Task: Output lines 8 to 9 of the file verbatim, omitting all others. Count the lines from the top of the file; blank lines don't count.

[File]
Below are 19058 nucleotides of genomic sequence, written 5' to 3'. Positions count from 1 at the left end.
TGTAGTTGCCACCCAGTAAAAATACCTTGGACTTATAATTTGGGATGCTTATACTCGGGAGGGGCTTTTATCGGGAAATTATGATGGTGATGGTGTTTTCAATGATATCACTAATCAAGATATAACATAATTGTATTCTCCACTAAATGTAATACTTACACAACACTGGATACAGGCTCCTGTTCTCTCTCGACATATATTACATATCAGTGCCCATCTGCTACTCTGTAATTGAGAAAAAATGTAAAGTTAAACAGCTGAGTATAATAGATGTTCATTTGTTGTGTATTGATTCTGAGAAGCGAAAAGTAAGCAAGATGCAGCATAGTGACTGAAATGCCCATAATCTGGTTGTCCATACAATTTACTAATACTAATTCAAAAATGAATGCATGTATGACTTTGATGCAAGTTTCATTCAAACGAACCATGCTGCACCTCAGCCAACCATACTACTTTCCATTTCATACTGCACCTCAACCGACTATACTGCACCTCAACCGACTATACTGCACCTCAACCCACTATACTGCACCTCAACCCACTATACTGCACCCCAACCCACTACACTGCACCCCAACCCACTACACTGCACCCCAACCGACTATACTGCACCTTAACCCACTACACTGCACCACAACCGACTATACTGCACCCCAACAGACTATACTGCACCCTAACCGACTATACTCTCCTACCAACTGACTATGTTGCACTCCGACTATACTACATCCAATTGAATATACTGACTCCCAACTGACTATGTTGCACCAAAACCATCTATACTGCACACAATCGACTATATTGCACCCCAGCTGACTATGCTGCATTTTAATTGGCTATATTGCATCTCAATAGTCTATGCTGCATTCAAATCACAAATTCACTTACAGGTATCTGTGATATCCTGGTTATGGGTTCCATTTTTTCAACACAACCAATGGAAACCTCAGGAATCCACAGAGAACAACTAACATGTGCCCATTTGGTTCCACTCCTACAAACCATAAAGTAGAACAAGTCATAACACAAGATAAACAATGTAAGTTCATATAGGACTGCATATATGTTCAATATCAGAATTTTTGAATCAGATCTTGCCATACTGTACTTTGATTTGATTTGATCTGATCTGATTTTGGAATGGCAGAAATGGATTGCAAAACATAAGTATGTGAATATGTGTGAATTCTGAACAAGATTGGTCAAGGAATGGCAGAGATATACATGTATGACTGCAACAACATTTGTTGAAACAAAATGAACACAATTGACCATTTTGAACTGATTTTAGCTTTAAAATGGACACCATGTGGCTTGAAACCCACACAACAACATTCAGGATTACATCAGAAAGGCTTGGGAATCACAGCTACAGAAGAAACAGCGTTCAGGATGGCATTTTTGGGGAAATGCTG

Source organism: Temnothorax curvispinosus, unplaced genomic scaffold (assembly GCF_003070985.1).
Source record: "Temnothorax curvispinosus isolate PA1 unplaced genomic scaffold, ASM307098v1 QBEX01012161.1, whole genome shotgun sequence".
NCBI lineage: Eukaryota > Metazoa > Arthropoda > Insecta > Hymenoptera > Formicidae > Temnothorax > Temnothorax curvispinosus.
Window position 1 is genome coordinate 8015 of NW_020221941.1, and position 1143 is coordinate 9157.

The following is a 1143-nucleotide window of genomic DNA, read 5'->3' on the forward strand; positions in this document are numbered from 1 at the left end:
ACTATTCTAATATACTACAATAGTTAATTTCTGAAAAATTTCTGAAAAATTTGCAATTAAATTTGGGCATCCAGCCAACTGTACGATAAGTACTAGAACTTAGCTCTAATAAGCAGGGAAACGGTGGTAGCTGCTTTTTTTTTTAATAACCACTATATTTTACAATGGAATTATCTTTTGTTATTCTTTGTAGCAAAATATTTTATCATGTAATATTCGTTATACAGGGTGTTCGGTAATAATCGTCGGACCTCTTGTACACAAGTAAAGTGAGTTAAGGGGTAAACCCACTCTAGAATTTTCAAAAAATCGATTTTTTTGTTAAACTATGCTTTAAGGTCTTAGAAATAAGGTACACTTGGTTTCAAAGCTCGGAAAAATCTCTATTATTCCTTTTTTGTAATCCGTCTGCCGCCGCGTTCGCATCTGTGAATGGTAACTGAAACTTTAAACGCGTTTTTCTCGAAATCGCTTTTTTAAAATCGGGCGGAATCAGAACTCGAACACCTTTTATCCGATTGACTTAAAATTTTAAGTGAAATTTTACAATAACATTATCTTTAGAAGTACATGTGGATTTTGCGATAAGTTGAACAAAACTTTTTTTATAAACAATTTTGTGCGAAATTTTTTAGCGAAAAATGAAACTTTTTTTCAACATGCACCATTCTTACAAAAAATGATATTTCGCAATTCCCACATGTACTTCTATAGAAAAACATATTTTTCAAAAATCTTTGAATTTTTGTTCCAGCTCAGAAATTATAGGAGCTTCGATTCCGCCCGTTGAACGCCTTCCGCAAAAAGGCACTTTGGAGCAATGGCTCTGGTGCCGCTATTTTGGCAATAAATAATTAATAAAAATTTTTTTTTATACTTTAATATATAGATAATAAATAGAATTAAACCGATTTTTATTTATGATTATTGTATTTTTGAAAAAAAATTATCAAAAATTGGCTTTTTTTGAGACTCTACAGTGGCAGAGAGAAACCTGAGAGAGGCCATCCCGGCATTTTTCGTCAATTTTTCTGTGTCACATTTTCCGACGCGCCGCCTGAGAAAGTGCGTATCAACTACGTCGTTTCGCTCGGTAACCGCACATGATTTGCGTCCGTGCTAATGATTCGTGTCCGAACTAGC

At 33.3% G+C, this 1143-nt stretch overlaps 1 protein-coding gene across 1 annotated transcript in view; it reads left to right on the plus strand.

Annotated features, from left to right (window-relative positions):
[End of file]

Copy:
ACTATTCTAATATACTACAATAGTTAATTTCTGAAAAATTTCTGAAAAATTTGCAATTAAATTTGGGCATCCAGCCAACTGTACGATAAGTACTAGAACTTAGCTCTAATAAGCAGGGAAACGGTGGTAGCTGCTTTTTTTTTTAATAACCACTATATTTTACAATGGAATTATCTTTTGTTATTCTTTGTAGCAAAATATTTTATCATGTAATATTCGTTATACAGGGTGTTCGGTAATAATCGTCGGACCTCTTGTACACAAGTAAAGTGAGTTAAGGGGTAAACCCACTCTAGAATTTTCAAAAAATCGATTTTTTTGTTAAACTATGCTTTAAGGTCTTAGAAATAAGGTACACTTGGTTTCAAAGCTCGGAAAAATCTCTATTATTCCTTTTTTGTAATCCGTCTGCCGCCGCGTTCGCATCTGTGAATGGTAACTGAAACTTTAAACGCGTTTTTCTCGAAATCGCTTTTTTAAAATCGGGCGGAATCAGAACTCGAACACCTTTTATCCGATTGACTTAAAATTTTAAGTGAAATTTTACAATAACATTATCTTTAGAAGTACATGTGGATTTTGCGATAAGTTGAACAAAACTTTTTTTATAAACAATTTTGTGCGAAATTTTTTAGCGAAAAATGAAACTTTTTTTCAACATGCACCATTCTTACAAAAAATGATATTTCGCAATTCCCACATGTACTTCTATAGAAAAACATATTTTTCAAAAATCTTTGAATTTTTGTTCCAGCTCAGAAATTATAGGAGCTTCGATTCCGCCCGTTGAACGCCTTCCGCAAAAAGGCACTTTGGAGCAATGGCTCTGGTGCCGCTATTTTGGCAATAAATAATTAATAAAAATTTTTTTTTATACTTTAATATATAGATAATAAATAGAATTAAACCGATTTTTATTTATGATTATTGTATTTTTGAAAAAAAATTATCAAAAATTGGCTTTTTTTGAGACTCTACAGTGGCAGAGAGAAACCTGAGAGAGGCCATCCCGGCATTTTTCGTCAATTTTTCTGTGTCACATTTTCCGACGCGCCGCCTGAGAAAGTGCGTATCAACTACGTCGTTTCGCTCGGTAACCGCACATGATTTGCGTCCGTGCTAATGATTCGTGTCCGAACTAGC

At 33.3% G+C, this 1143-nt stretch overlaps 1 protein-coding gene across 1 annotated transcript in view; it reads left to right on the plus strand.